> write 1.44 MB on 5.25"-floppies without problems. I think it should be
> possible to modify the floppy driver that way, it could handle those
> disks. (Perhaps you'd like some extra 240k on your distribution disk)
> Is there a nearer description on the floppy-devices, esp. the minor
> device-numbers ?

It definately is possible, it's just a question of finding someone to do it.

> - how soon can we expect a pre^n-release of the new filesystem? (We
> are working with three users on a 386/33 and even though we have
> fast SCSI (Adaptec) the system actually pauses every user if we
> e.g. untar a file of 300k!)
>

That's not a file system problem, it's a SCSI driver thing

Only the kernel is scheduled when Linux is in the strategy routine
of a device driver.

With the SCSI drivers, there are two possible interfaces between
the midlevel driver and the lowlevel host specific driver. One
provides a generic interupt driven interface, and expects that a
completion function will be called when the SCSI host is done doing
its thing, and that the command function will return immediately,
allowing the strategy routine in sd.c to exit immediately,
and other tasks to be scheduled. With this interface,
you won't have that problem.

The other interface is mostly there to ease development,
and to support brain dead hardware that
can't cope with interrupts well. It
calls a command function that doesn't exit until
command completion.

Since the command() is called
from scsi_do_cmnd(), which is called from the strategy routine
of the sd driver, when this interface to the SCSI drivers is used,
the strategy routine doesn't exit until the command completes,
and user tasks aren't scheduled until exit.

On the Adaptec drivers, code is there supporting the queue_command()
interface, but there are bugs in the {compiler, kernel, adaptec low level driver
, midlevel SCSI driver, gcc} that keep it from working correctly.

The Seagate adapters have severe hardware restrictions that
led to me to use the command() interface.

I think
the current Ultrastor driver used this approach for ease
of development, and in anticipation of the new interface
designed to work with multiple outstanding commands,
out there because of multiple devices and disconnect / reconnect,
the support for multiple outstanding commands for a single LUN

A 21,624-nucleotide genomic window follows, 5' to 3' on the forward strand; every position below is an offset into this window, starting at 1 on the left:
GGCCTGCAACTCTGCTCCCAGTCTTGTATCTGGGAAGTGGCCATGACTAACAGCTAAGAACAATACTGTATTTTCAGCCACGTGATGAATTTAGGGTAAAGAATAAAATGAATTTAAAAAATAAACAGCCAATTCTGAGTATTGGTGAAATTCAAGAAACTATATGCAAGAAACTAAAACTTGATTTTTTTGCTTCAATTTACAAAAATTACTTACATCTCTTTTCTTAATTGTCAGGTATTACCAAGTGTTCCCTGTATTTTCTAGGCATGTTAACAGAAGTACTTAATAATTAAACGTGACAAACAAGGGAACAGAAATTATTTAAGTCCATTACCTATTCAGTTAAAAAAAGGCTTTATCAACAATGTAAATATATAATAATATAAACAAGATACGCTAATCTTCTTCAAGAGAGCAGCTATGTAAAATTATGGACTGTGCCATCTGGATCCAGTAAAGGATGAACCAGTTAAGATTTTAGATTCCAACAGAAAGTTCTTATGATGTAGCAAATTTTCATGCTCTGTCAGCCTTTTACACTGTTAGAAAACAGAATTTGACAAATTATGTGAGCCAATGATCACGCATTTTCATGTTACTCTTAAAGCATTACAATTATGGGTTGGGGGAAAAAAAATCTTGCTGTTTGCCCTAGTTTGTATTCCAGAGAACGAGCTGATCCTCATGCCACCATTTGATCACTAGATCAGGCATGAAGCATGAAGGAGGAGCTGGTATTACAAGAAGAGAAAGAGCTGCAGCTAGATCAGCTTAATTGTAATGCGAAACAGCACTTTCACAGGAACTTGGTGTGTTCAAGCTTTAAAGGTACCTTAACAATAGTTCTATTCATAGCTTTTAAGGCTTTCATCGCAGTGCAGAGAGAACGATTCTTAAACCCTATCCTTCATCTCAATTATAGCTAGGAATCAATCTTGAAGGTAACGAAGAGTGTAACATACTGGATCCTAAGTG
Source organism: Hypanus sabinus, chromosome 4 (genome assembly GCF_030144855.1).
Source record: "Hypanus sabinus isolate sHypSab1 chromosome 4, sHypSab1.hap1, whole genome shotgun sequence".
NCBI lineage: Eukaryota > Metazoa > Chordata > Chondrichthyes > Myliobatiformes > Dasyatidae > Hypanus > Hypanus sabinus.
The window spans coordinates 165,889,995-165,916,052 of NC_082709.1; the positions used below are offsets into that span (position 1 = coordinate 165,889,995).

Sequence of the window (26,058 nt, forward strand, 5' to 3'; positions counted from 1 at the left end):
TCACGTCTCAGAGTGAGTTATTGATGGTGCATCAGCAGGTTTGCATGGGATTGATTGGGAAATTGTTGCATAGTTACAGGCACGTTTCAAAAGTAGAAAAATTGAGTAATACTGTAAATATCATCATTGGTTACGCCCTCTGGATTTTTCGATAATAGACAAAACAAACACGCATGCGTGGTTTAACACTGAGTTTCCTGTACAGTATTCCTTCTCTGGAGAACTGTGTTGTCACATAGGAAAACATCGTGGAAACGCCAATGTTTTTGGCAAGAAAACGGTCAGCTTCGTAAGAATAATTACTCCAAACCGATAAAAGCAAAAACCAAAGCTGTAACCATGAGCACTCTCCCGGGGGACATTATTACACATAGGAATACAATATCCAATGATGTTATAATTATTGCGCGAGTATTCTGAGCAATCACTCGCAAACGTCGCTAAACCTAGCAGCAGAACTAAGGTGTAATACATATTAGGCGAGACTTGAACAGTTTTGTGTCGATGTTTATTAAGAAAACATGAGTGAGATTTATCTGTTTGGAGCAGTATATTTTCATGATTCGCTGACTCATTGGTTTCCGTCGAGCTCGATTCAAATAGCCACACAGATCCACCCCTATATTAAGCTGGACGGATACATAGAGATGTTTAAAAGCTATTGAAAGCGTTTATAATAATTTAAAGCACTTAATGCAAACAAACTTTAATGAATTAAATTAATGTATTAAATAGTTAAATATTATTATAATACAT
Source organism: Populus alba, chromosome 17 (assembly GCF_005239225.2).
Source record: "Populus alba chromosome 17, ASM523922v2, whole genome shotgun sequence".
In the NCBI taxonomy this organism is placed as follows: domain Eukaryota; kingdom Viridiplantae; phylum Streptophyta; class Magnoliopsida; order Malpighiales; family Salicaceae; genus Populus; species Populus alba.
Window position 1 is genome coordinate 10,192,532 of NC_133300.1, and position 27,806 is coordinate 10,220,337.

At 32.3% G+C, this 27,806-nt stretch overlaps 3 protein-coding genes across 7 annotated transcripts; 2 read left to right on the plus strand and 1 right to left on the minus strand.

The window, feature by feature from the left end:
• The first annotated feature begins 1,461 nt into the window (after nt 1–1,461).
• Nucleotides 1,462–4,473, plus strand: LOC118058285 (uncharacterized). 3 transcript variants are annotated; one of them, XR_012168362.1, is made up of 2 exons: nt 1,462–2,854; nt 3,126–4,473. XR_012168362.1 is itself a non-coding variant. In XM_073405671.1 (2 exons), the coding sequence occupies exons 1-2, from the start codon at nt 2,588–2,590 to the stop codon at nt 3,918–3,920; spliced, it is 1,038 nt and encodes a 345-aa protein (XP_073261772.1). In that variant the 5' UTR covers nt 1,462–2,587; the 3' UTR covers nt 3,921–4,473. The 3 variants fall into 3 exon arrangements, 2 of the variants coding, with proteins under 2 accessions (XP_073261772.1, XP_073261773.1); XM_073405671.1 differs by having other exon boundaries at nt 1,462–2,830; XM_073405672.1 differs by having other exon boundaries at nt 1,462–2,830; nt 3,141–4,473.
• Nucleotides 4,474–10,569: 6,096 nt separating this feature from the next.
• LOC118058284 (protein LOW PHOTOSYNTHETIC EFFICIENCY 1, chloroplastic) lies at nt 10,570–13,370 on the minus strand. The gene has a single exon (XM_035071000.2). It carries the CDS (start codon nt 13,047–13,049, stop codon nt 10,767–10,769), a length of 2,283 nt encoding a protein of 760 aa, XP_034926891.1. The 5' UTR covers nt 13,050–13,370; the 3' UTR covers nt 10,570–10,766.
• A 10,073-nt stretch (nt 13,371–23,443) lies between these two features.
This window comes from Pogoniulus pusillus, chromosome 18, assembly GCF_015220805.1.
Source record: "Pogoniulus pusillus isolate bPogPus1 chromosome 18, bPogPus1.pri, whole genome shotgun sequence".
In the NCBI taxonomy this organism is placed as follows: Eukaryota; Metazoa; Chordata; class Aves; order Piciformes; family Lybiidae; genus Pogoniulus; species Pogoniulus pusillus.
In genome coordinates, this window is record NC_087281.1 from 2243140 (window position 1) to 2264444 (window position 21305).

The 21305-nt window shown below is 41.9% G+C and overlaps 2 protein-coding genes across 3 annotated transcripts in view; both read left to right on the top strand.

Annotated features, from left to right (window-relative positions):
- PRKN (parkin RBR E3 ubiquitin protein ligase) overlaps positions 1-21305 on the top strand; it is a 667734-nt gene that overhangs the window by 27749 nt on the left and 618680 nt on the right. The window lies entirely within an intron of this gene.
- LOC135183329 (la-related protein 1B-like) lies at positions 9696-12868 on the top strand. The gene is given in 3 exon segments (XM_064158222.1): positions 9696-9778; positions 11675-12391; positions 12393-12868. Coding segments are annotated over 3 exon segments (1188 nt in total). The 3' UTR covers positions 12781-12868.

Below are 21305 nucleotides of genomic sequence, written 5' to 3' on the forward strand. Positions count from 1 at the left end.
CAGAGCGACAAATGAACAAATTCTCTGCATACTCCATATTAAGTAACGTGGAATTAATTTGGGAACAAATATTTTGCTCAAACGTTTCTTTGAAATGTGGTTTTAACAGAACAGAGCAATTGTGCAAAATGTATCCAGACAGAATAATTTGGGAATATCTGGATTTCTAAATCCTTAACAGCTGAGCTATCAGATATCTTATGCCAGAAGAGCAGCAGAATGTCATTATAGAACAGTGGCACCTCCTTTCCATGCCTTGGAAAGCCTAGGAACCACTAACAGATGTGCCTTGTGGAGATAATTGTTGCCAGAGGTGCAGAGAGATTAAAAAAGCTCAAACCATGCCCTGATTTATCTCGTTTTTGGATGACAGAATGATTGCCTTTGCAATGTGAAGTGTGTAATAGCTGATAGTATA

under SCSI2, and inteligent host adapters that queue commands
internally and send them out in an optimal order.

So - no one has done much work with the queue_command() interface,
and since there are no other implementations other than
the one in the Adaptec driver, I can't tell if the bug
is there, in my code, the reset of the kernel, etc.

This situation will be rectified permanantly when
1. Some one else takes care of it.

2. Some one donates / loans me a better SCSI host more friendly
to this interface, like an Adaptec, with
full technical documentation.

3. I get time to implement a hack to deal with the seagate
hardware in this mode, which means either
disconnecting and reconnecting on an interrupt
(which can only be triggered by a device on
the BUS asserting SEL),
and personally starting to use queue_command(),
or doing something more bletcherous.


A temporary fix may be to call schedule() from
within the wait loop in the low level driver, but
I haven't looked at the side effects this will have.

Linus?


[next article]
From: [email protected] (David Engel)

Subject: Re: tar files on floppy.
Message-ID: <[email protected]>
Date: 14 Apr 92 22:13:09 GMT
References: <[email protected]>
Organization: Optical Data Systems, Inc.
Lines: 17

[email protected] (LCDR Michael E. Dobson) writes:
: I am just about finished with linking everything in 2.1shared-A.tar.Z with
: shared libs and symlinking into /usr/bin. A word of caution, DON'T use
: shared libs or symlinks on anything in /bin or /etc if / and /usr are on
: different partitions. They won't work until /usr is mounted. Keep a good
: bootimage floppy and root floppy handy just in case.

If you copy the shared lib to /lib instead of symlinking it (done by the
install script) you can use shared binaries in /bin and /etc. You can also
safely remove /usr/shared the next time you upgrade libraries. It's still
a good idea to have "emergency" boot and root floppies handy however.

David
--
David Engel Optical Data Systems, Inc.
[email protected] 1101 E. Arapaho Road
(214) 234-6400 Richardson, TX 75081


[next article]
From: [email protected] (Jim Winstead Jr.)

Subject: Re: tar files on floppy.
Message-ID: <[email protected]>
Date: 14 Apr 92 23:04:18 GMT
References: <[email protected]> FhG.de> <[email protected]>
Sender: [email protected] (The News System)
Organization: Harvey Mudd College, Claremont, CA 91711
Lines: 20

In article <[email protected]> [email protected]
c.nnmc.navy.mil (LCDR Michael E. Dobson) writes:
>I am just about finished with linking everything in 2.1shared-A.tar.Z with
>shared libs and symlinking into /usr/bin. A word of caution, DON'T use
>shared libs or symlinks on anything in /bin or /etc if / and /usr are on
>different partitions. They won't work until /usr is mounted. Keep a good
>bootimage floppy and root floppy handy just in case.

As long as /lib is on your root partition, and /lib/lib92.04.* is
actually present in that directory, and *not* a sym-link, you can use
shared binaries in /bin just fine. /lib/lib92.04.* really shouldn't
be symlinked....

The idea of keeping a good boot disk and root disk is valid, though.
I've had to go back to mine on a few occasions. (Usually the boot
disk, when I screw up a kernel compilation.)
--
Jim Winstead Jr. (CSci '95) | "Catch a fish!"
Harvey Mudd College | -Geddy Lee,
[email protected] | San Diego Sports Arena